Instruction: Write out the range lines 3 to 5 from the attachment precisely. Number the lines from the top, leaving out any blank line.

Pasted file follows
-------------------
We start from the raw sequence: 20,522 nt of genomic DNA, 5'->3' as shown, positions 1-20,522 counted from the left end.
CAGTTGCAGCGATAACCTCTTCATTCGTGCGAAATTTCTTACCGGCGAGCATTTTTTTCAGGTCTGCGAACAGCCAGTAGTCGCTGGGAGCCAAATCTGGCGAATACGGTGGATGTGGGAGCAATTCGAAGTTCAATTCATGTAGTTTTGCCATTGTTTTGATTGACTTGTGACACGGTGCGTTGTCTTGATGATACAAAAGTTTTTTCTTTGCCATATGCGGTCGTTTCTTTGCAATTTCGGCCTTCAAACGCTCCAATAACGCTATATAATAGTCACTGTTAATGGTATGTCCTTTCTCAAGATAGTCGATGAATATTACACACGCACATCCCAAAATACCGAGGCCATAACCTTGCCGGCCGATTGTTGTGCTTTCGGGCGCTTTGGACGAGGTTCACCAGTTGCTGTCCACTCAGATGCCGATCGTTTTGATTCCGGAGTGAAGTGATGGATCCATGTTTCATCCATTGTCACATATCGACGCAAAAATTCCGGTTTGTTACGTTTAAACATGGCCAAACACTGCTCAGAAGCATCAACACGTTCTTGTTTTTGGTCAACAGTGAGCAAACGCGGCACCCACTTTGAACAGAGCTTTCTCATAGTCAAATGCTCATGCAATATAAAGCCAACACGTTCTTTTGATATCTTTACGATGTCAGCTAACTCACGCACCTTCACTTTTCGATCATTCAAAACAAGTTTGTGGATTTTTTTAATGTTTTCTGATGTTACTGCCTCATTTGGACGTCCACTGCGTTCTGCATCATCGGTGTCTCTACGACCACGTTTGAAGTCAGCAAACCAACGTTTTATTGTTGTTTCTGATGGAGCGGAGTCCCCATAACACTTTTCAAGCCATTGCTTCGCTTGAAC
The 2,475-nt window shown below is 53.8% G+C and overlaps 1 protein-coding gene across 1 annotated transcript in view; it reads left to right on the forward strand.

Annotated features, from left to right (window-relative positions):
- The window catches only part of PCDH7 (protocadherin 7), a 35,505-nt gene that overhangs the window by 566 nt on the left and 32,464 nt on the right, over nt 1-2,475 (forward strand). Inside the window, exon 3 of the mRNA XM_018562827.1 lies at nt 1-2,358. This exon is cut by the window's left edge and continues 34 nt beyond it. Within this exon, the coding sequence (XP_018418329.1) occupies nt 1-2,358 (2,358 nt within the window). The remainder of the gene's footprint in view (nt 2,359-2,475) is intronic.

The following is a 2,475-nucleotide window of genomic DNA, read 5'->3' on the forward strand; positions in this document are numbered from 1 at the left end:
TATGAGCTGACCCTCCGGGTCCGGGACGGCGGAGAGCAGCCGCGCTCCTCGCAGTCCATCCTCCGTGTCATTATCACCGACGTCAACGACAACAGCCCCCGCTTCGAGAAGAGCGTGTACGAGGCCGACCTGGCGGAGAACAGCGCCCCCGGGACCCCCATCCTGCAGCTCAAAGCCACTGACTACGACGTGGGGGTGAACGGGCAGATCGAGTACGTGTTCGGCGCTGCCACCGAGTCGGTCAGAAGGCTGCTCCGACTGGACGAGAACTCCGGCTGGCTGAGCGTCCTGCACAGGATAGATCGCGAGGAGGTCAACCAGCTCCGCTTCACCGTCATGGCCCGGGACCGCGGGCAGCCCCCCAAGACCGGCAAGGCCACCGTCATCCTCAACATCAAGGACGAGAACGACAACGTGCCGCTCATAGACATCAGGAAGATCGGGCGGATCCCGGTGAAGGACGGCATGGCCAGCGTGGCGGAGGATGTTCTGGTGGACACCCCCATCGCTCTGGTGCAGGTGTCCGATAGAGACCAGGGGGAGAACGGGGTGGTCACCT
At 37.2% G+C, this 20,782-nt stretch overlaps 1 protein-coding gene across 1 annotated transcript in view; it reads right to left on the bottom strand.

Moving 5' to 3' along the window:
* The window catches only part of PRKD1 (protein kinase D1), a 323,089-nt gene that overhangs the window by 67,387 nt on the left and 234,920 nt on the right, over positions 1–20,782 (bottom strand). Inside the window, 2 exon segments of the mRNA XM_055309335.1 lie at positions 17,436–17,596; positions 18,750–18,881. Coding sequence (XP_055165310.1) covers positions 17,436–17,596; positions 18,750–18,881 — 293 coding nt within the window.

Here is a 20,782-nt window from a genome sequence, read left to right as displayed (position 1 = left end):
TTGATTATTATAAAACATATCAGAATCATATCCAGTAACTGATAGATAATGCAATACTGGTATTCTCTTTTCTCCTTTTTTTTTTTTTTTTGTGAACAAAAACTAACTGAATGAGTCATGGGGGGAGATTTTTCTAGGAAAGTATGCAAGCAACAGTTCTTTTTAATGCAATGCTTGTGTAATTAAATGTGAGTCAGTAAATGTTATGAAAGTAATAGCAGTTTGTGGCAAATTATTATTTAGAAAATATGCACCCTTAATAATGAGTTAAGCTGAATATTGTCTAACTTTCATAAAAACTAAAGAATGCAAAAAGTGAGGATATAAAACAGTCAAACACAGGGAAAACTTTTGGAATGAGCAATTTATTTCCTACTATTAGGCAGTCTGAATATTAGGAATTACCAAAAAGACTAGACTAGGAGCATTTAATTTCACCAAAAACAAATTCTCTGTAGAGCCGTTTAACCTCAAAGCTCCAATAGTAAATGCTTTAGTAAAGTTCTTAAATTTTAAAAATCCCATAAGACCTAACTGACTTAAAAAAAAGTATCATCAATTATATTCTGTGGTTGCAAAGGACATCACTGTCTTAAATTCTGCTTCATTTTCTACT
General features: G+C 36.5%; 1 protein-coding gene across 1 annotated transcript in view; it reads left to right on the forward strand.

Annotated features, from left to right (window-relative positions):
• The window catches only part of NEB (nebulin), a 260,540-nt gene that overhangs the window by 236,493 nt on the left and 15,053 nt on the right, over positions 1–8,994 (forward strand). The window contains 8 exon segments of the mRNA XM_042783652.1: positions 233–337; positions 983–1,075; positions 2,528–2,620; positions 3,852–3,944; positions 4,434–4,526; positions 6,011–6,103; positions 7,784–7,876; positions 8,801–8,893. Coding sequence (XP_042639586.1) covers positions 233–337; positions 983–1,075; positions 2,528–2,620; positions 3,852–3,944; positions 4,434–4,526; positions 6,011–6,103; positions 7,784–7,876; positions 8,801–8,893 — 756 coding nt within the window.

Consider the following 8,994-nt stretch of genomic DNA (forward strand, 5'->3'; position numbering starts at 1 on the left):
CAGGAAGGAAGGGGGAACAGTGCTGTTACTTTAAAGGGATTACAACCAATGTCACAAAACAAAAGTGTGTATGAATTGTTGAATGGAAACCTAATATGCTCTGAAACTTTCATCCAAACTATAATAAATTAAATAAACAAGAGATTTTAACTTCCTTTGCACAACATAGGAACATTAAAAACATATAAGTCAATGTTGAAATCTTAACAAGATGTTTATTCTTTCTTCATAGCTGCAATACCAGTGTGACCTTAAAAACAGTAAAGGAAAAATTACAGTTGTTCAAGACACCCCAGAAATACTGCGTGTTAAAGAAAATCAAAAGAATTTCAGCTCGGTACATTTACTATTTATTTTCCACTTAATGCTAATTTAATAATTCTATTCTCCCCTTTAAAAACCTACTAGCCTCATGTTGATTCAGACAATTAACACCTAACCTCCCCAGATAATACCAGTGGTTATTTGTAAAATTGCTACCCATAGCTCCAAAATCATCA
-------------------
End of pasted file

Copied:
The 2,475-nt window shown below is 53.8% G+C and overlaps 1 protein-coding gene across 1 annotated transcript in view; it reads left to right on the forward strand.

Annotated features, from left to right (window-relative positions):
- The window catches only part of PCDH7 (protocadherin 7), a 35,505-nt gene that overhangs the window by 566 nt on the left and 32,464 nt on the right, over nt 1-2,475 (forward strand). Inside the window, exon 3 of the mRNA XM_018562827.1 lies at nt 1-2,358. This exon is cut by the window's left edge and continues 34 nt beyond it. Within this exon, the coding sequence (XP_018418329.1) occupies nt 1-2,358 (2,358 nt within the window). The remainder of the gene's footprint in view (nt 2,359-2,475) is intronic.